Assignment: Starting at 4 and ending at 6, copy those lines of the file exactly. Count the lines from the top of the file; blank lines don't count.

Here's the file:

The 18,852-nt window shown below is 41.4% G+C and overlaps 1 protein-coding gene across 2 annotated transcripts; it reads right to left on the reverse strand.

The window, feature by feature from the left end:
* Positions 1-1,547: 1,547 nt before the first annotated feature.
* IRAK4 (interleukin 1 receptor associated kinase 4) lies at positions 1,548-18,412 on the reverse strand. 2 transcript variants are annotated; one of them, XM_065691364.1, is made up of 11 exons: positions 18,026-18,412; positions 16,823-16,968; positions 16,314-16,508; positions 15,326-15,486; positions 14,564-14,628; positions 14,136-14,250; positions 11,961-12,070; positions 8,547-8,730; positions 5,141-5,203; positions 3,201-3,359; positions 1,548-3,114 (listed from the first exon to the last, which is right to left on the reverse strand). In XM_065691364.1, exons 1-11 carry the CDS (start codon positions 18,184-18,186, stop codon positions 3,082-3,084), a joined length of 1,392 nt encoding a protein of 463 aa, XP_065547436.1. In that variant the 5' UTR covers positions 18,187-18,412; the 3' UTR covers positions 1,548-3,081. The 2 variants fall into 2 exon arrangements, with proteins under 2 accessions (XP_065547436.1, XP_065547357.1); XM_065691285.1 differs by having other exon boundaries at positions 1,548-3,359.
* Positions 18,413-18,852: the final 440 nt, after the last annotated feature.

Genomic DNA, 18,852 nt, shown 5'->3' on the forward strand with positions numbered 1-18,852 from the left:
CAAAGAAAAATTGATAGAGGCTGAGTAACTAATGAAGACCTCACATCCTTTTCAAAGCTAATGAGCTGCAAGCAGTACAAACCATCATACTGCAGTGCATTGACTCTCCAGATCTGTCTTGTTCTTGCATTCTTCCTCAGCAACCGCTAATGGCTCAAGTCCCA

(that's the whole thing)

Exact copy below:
* IRAK4 (interleukin 1 receptor associated kinase 4) lies at positions 1,548-18,412 on the reverse strand. 2 transcript variants are annotated; one of them, XM_065691364.1, is made up of 11 exons: positions 18,026-18,412; positions 16,823-16,968; positions 16,314-16,508; positions 15,326-15,486; positions 14,564-14,628; positions 14,136-14,250; positions 11,961-12,070; positions 8,547-8,730; positions 5,141-5,203; positions 3,201-3,359; positions 1,548-3,114 (listed from the first exon to the last, which is right to left on the reverse strand). In XM_065691364.1, exons 1-11 carry the CDS (start codon positions 18,184-18,186, stop codon positions 3,082-3,084), a joined length of 1,392 nt encoding a protein of 463 aa, XP_065547436.1. In that variant the 5' UTR covers positions 18,187-18,412; the 3' UTR covers positions 1,548-3,081. The 2 variants fall into 2 exon arrangements, with proteins under 2 accessions (XP_065547436.1, XP_065547357.1); XM_065691285.1 differs by having other exon boundaries at positions 1,548-3,359.
* Positions 18,413-18,852: the final 440 nt, after the last annotated feature.

Genomic DNA, 18,852 nt, shown 5'->3' on the forward strand with positions numbered 1-18,852 from the left: